Alicja

11 October 2010

Natasha ♥ Being a Girl

"My feminine smile, the power of seduction, just being"are the reasons why Natasha LOVES being a girl

07 October 2010

Empowerment recipes (Daniel)


"Annie Lenox and her SIGN campaign is empowering, her work worldwide and her leading role is amazing. She is showing than one women can lead a powerful movement, to deliver strong messages and to make changes happen"

Daniel
Here you can find more info of what and how Annie is doing!

Empowerment recipes (Tove)



"What really empowers me are my girlfriends. I feel privileged to have such strong, beautiful and intelligent women around me. They are all very certain females!"
Tove

04 October 2010

Empowerment recipes (Ada)


World's Fastest Woman, 100M, Carmelita Jeter saying that the greatest competition that there is is the one she has with herself.

Empowerment recipes (Maya)


Shania Twain Man! I Feel Like A Woman

"I somehow always thought that this song is perfect for the blog"
Maya

Empowerment recipes (Luīze)


Sweet Fawn Coma Love

"Sweet Fawn is my latest belle-pop discovery (thanks to Agnese Putna) and this video has as many as two things that I find especially empowering and inspiring - the reclaiming of dresses (adore!) and quote that to me sounds like finally taking a step beyond the prejudice that love (existent or the lack of it, preferably one that lasts forever, though) is the only thing that fills heads of the girls, finally there are girls that say that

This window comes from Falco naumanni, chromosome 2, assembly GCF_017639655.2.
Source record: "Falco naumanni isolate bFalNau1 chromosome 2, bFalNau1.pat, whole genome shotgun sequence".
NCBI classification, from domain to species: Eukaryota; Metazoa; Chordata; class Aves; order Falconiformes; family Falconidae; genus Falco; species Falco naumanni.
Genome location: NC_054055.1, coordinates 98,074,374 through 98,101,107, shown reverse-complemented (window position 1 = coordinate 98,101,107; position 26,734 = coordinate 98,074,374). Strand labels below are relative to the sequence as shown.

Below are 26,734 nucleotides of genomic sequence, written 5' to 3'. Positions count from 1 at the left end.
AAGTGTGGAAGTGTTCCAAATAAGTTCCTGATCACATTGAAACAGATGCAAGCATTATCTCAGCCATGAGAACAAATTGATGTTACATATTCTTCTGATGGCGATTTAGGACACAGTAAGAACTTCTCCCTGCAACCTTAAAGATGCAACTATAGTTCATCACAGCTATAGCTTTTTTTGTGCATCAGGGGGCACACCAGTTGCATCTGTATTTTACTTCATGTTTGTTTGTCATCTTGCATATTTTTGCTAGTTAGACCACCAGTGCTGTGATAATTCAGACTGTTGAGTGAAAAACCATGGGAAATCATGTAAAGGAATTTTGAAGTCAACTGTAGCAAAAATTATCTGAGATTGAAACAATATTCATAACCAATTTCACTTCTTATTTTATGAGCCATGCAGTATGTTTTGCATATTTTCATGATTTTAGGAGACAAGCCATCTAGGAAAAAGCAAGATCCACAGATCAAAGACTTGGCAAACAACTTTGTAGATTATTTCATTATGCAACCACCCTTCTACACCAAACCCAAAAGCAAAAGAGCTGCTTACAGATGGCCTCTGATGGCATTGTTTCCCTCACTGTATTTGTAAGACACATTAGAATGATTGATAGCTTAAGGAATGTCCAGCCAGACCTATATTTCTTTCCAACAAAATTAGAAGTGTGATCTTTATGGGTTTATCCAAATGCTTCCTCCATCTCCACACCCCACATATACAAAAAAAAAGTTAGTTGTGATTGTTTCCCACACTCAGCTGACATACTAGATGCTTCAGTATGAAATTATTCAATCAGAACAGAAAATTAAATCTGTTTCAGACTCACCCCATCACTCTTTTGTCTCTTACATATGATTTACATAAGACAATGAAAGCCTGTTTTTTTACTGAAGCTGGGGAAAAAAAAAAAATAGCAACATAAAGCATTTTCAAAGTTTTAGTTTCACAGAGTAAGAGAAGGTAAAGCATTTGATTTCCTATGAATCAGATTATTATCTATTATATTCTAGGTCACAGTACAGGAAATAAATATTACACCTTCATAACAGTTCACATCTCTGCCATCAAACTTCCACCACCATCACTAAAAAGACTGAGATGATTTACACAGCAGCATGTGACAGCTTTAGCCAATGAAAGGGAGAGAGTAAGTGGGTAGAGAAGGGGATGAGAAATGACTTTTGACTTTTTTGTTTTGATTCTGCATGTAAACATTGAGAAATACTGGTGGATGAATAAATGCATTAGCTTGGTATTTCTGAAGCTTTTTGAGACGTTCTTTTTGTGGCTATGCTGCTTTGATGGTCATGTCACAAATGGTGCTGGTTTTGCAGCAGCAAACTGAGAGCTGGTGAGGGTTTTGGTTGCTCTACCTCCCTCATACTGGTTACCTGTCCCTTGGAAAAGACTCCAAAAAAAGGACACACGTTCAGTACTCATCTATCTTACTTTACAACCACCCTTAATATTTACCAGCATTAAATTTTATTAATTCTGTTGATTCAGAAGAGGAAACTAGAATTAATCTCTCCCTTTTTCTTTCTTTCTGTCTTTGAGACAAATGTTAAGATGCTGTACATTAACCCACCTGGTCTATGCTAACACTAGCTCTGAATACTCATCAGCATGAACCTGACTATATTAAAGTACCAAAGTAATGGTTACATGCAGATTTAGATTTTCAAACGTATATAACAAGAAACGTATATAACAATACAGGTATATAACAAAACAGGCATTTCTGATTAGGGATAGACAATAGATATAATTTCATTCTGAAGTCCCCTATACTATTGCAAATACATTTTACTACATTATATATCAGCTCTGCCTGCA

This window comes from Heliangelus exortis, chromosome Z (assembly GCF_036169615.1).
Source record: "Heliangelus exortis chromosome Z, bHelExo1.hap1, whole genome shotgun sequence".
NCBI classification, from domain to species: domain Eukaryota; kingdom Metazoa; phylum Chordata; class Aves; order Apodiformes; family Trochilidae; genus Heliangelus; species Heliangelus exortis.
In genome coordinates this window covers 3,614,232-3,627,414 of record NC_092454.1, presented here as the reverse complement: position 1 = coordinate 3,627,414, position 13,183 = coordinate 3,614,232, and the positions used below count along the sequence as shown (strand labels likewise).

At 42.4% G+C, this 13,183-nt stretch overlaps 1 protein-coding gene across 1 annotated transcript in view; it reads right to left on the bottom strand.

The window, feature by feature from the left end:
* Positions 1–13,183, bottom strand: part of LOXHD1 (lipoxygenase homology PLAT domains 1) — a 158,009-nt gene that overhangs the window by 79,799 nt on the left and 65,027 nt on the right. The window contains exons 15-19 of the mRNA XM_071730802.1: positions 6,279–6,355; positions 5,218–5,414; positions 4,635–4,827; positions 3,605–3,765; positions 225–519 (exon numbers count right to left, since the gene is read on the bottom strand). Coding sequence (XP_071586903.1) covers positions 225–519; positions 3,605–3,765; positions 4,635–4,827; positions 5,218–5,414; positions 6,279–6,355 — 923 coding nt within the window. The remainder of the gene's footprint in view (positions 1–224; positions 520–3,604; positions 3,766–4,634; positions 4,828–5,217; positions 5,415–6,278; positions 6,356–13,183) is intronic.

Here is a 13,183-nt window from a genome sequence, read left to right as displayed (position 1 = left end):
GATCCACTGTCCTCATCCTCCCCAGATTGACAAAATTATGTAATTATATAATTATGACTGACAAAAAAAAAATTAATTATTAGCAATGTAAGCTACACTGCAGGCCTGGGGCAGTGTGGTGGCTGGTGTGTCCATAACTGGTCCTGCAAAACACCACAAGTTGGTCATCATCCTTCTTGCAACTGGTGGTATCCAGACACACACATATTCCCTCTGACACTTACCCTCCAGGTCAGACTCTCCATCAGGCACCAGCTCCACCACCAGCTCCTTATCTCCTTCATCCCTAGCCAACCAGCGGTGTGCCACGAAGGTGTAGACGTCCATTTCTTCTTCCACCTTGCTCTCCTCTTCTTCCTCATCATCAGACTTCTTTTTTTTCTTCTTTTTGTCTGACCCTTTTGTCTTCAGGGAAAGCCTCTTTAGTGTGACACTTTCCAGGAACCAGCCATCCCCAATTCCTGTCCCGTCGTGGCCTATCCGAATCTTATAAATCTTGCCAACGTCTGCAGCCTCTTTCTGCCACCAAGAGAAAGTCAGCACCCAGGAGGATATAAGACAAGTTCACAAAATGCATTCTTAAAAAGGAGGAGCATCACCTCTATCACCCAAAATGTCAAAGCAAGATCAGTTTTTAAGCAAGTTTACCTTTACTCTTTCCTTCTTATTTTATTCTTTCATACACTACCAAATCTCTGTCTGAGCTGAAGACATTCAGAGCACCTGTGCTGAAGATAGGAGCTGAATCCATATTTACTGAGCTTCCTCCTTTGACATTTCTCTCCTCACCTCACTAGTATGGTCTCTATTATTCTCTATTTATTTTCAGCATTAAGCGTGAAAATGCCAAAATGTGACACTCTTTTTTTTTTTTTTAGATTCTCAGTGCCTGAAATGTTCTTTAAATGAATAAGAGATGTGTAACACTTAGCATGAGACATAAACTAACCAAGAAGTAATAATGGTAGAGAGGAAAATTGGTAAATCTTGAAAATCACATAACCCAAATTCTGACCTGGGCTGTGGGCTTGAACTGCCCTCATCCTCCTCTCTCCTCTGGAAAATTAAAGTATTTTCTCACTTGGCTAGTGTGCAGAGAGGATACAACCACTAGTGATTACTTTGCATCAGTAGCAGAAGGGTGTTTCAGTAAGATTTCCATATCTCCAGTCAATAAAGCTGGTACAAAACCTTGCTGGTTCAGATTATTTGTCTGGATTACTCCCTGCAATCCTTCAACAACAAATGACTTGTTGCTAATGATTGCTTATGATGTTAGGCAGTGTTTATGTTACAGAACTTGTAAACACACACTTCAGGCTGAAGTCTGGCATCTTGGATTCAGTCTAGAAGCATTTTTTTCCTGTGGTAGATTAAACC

Just coz' you love me doesn't mean that I don't have plenty of shit to worry about."
Luīze

Empowerment recipes (Ada)

"I feel empowered by moving across the world on my own to pursue my dream. I love the feeling of being able to run a marathon as the youngest person and know that my mind and body is strong enough to do it."
Ada

30 September 2010

Girls & Contraception (Renata)


"It's easy now to choose your method of contraception what you want to use because there is lots of information – researches online, but… when it come to talking about it… its not so easy. I can talk with my closest friends about contraception, I can explain almost everything, but when I have to talk with others – strangers, like writing here… mmmm… it becomes a bit uncomfortable… because it's personal, some people can look at you very negatively… it is still a taboo, and that refrains many girls from talking about contraception openly.